The impact of foreign aid on private investment in Kenya, 1971-2010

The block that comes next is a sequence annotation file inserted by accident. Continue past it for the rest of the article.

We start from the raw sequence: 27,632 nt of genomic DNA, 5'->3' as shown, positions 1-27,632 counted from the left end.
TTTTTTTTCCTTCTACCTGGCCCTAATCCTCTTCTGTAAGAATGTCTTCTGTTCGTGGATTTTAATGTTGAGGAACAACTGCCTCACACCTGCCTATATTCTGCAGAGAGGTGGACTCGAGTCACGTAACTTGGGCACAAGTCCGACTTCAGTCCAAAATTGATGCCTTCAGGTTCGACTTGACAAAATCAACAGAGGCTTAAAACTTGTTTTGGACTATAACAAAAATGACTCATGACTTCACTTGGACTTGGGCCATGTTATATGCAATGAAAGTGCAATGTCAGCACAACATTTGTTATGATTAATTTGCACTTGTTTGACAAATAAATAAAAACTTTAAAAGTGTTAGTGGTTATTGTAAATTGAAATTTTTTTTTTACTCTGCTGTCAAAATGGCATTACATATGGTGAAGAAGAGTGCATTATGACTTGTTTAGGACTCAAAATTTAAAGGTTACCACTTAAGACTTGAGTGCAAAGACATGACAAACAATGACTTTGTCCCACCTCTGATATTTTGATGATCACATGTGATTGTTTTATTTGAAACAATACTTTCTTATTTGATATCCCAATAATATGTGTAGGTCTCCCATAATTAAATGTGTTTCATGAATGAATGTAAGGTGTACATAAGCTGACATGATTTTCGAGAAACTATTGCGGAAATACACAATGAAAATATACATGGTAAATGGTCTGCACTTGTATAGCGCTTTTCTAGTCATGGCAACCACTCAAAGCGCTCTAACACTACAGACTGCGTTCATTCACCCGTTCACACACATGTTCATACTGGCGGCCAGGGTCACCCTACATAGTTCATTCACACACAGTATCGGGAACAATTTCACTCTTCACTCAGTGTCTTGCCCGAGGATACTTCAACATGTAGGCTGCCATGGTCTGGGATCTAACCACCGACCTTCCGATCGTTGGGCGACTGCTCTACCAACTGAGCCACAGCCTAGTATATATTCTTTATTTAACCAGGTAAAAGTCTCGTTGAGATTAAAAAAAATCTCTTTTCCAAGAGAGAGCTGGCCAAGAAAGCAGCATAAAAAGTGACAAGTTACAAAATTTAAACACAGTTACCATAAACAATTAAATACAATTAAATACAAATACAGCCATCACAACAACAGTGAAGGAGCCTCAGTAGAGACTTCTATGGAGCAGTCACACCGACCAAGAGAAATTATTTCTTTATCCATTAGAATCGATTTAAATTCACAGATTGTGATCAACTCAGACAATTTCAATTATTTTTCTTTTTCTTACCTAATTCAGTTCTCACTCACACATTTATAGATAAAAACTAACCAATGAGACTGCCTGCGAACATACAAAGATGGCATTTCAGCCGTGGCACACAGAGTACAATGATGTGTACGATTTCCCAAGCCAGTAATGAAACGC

The paper examined the impact of foreign aid on private investment in Kenya for a period of forty years, 1971-2010. The specific objectives of the study were to examine the impact of foreign aid on private investment, establish determinants of private investment and draw policy implications on the findings of the study. This was informed by the fact that in Kenya just like in other Sub-Saharan countries, there are high degrees of indebtedness, high unemployment, absolute poverty and poor economic performance. Average per capita income has also fallen since 1970 despite high aid inflows to the country. The study focused on private investment being one of the key factors that drive economic growth. Available statistics indicated that gross private investment has been falling since 1990. The study used the Ordinary Least Square (OLS) to establish the effects of foreign aid as dependent variable on private investment as the explanatory variable. Other explanatory variables considered were gross domestic product, interest rate, gross domestic savings, real exchange rate, value of imports and gross public expenditure. The findings of the study show that foreign aid did not lead to increased private investment. From the findings, the hypothesized positive relationship between foreign aid on private investment in Kenya have not been supported by the results if this study. But this may not be the case with other countries which follow different macroeconomic policies, have better investment environment,. have well developed financial markets or have fewer cases of corruption and non targeted expenditure. The growth of GDP contributed significantly to the growth of private investment. So the government should focus on those policies that lead to economic growth. This study however does not advocate doing away with foreign aid rather calls for more effective utilization on sectors that support flourishing of private investment.